Tax Records - What You Should Keep And For How Long

By: Richard A. Chapo

Many taxpayers are confused about how long they should keep
tax records. The term "tax records" refers to your tax
returns and the documents that support the information in
the returns. These documents can include receipts, bank
statements, 1099s, etc. If you are one of the unlucky few to
be audited, these records will be vital to fending off the
IRS.

Tax Returns

To protect yourself from a nasty audit, you should keep all
of your tax returns indefinitely. The IRS has been known to
lose or misplace tax returns. While conspiracy advocates
argue that this is evidence of a nefarious scheme, the
simple fact is that the IRS receives millions of returns
over a three-month period and lost returns are inevitable.
So how do you protect yourself? You keep copies of every
single tax return.

A quick word on the IRS e-file program. If you file your
returns electronically, make sure you get copies from the
company that filed your return. All such entities are
required by law to provide you with paper copies.

Records Supporting Tax Returns

You should keep supporting tax records for a period of six
years from the date the returns were actually filed.

In
general the IRS only has three years to audit you from the
filing date. For example, if you filed your 2000 tax return
on April 15, 2001, the IRS would have to start an audit by
April 15, 2004. Keep in mind that if you filed an extension,
the IRS will have three years from the date you submitted
the return. As is always case with taxes, there are
exceptions to this general time period.

If your tax return looks like the great American novel, the
running of the three-year audit period may not save you.
Failure to report more than 25% of your gross income gives
the IRS an additional three years to pursue you. Using the
previous example, the IRS would have until April 15, 2007 to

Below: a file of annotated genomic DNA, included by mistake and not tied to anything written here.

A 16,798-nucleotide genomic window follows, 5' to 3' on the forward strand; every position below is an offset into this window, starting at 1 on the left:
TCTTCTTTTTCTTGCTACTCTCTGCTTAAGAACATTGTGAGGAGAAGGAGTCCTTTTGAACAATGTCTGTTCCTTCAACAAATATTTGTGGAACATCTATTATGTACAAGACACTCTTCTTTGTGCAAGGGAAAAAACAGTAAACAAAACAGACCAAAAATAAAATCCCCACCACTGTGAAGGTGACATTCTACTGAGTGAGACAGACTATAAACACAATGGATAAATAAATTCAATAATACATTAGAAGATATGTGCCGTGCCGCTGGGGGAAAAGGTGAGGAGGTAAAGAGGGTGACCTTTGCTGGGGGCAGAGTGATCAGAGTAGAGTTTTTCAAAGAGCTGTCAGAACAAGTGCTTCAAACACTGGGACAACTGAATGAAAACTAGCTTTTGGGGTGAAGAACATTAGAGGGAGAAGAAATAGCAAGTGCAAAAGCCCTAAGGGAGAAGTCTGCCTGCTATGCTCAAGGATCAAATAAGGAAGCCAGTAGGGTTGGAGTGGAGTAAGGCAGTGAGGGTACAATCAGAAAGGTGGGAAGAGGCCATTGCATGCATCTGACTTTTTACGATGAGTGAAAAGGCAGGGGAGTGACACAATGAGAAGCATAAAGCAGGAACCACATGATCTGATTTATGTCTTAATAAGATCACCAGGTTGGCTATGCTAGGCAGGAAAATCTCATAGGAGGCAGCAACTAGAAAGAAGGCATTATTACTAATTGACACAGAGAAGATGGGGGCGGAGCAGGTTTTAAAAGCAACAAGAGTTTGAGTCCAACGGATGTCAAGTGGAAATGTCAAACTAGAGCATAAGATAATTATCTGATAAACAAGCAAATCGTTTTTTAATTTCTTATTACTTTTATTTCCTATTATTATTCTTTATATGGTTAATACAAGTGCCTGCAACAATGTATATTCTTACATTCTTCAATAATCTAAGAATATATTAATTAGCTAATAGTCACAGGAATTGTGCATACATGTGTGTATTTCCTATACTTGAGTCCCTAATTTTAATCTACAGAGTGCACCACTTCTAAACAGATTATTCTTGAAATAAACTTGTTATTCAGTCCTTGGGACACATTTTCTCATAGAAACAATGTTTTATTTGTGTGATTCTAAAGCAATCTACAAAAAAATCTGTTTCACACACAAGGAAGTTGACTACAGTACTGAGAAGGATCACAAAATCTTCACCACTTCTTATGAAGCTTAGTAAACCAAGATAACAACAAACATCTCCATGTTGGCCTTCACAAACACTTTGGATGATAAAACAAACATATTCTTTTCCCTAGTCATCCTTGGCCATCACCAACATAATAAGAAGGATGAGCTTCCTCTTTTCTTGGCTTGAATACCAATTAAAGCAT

audit your 2000 tax return.

Property Records - Get A Filing Cabinet

You may need to get a filing cabinet if you hold property
for an extended period of time. For example, assume that you
purchased a home in 1980 for $100,000 and made $50,000 in
improvements over the years. You need to keep the purchase
records, mortgage statements and receipts that relate to the
improvements. When you sell the home, you will need the
records to determine the tax consequences of the sale, to
wit, your basis (original cost plus improvements) and
profit. If the IRS decides to take a closer look at the
reported profit, you will need to provide your tax records
to support your claims. Once you actually sell the property,
it is recommended that you keep all of the tax records for
an additional six years.

Divorce

Make sure you keep copies of all of your financial
documents, tax returns and supporting documents if you get
divorced. You should also keep copies of all divorce
agreements and court orders that cover property and
financial issues. When couples divorce, the tax and credit
consequences can be nightmarish. If you don’t keep records,
you will have to ask your ex-spouse for them. Get the
records now to avoid doubling your misery!

Hopefully, you will never need to show your tax records to
the IRS. If you are one of the unlucky few that is auditedArticle Submission,
your tax records should keep your feet out of the fire.

Taxes
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